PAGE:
Published on October 3rd, 2014 | by Cynthia Shahan0
Bloomberg Philanthropies Donates $125m To Stop Traffic Fatalities
October 3rd, 2014 by Cynthia Shahan
Former New York City Mayor Michael Bloomberg is sharing another donation in keeping with his urban infrastructure passion and expertise. His philanthropic organization is expected to announce it will spend $125 million during the next five years on programs to reduce traffic deaths and injuries in 10 cities in low- and middle-income countries.
Traffic fatalities are up there in the top 10 killers globally. They are preventable in many ways. Bloomberg Philanthropies reports in the press release that there is urgent action needed or traffic fatalities will rise to 7th.
Bloomberg Philanthropies explain that they will invite 20 cities with populations of more than two million to apply for grants. By January, ten cities will know if they will receive help and benefit:
“Every life lost because of unsafe roads is a tragedy – and most of those tragedies could be avoided with better rules, better enforcement, and smarter infrastructure. City governments can be especially effective at putting those measures in place, because they are often able to move faster and more efficiently than other levels of government,” said Michael R. Bloomberg. “This new funding will be targeted to cities where we can make the biggest difference, that have shown the strongest commitment to taking action, and that have the best ideas for making roads safer. And we’ll help those cities work together to share effective strategies – so that even more lives can be saved.”
The press release adds: “Since Bloomberg Philanthropies began working on road safety in 2010, over 1.8 billion people have been covered by strengthened road safety laws, 65 million people have been exposed to hard-hitting media campaigns promoting road safety, close to 30,000 professionals have been trained on road safety tactics, and local governments have committed $225 million towards infrastructure improvements that will make roads safer.”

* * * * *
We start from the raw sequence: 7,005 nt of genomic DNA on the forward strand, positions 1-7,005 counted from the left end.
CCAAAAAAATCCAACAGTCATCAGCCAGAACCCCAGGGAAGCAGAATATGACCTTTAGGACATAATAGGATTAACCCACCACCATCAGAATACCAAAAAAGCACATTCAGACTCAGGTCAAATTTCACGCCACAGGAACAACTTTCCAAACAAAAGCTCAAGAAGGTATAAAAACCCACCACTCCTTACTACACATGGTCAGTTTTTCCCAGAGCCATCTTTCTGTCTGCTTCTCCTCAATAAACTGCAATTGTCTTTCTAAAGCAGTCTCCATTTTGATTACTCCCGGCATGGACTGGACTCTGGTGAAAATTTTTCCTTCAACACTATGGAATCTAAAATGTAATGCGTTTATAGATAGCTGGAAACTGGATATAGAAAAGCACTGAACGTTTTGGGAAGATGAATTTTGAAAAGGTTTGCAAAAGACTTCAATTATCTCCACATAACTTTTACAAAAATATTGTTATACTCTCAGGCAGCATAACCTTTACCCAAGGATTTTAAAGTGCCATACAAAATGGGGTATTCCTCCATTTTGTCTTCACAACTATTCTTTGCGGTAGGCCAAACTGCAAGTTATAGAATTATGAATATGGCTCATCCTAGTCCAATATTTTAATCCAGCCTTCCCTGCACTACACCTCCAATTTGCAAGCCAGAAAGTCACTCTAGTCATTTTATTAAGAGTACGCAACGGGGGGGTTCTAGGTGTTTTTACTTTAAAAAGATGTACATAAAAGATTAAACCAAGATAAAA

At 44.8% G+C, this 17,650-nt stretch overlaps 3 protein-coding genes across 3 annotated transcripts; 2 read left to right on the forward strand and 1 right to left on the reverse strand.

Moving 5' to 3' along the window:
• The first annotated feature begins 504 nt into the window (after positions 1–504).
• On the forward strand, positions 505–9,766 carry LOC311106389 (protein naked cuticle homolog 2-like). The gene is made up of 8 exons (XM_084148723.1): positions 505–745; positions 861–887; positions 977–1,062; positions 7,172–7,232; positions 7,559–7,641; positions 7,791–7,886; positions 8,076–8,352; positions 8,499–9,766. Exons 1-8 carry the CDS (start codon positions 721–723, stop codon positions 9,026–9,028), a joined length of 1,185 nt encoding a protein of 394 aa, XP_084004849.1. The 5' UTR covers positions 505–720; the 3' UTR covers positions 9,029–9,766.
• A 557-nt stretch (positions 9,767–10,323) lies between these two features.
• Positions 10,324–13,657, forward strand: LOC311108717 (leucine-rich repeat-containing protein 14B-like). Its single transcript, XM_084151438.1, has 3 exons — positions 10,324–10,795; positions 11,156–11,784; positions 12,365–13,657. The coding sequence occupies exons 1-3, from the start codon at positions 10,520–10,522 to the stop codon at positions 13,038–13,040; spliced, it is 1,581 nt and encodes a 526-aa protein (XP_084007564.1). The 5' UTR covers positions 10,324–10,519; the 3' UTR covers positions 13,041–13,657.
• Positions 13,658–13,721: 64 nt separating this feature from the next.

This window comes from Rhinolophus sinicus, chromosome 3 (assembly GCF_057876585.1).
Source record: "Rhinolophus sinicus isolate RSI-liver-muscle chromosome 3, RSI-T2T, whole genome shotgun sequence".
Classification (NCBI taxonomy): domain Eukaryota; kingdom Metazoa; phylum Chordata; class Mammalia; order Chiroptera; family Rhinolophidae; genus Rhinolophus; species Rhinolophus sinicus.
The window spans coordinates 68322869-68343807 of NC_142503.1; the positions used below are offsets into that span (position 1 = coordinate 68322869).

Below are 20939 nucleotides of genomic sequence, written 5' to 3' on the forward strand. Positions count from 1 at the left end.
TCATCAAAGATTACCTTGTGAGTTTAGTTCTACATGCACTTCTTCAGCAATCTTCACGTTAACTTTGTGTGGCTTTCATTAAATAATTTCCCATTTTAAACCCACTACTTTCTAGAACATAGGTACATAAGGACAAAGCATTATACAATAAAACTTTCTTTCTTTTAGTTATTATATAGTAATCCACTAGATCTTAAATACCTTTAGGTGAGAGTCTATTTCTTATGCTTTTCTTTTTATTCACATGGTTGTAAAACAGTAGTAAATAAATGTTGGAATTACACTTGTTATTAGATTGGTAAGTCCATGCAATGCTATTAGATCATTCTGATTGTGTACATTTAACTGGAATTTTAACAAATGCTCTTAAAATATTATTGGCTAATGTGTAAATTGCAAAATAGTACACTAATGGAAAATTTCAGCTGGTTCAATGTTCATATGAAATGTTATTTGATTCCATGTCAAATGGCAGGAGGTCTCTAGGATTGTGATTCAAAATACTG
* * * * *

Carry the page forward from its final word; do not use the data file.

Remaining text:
Focus is on low-income segments of the cities because growth has overcome safe infrastructure. Strengthening legislation will set new standards at the city level to: curb speeding, encourage helmet use, encourage use of safety belts and child restraints, etc. Better safety legislation and policies are one of the primary goals. Bicyclists and pedestrians are particularly vulnerable, and solutions will be focused on this segment.
Perhaps along with the legislation cities will also create safer bicycling routes. Our country might need to be in the third round as the US still ranks poorly on road safety, based on the 2013 Annual Road Safety Report from the International Transport Forum, which surveys 37 countries and compares all kinds of data on road injuries and fatalities.
Bloomberg Philanthropies is also generous with renewable energy. It assisted in bridging the gap on two African problems — clean affordable energy and reducing energy poverty. With $5 million in low-interest loans to Little Sun, the organization supported a social enterprise which will help bring solar energy to off-grid Sub-Saharan Africa via low-cost solar lamps which replace lamps using kerosene, a dangerous hydrocarbon liquid.
Image: Traffic in Delhi by Prato9x (CC BY-ND-CD 2.0 license)
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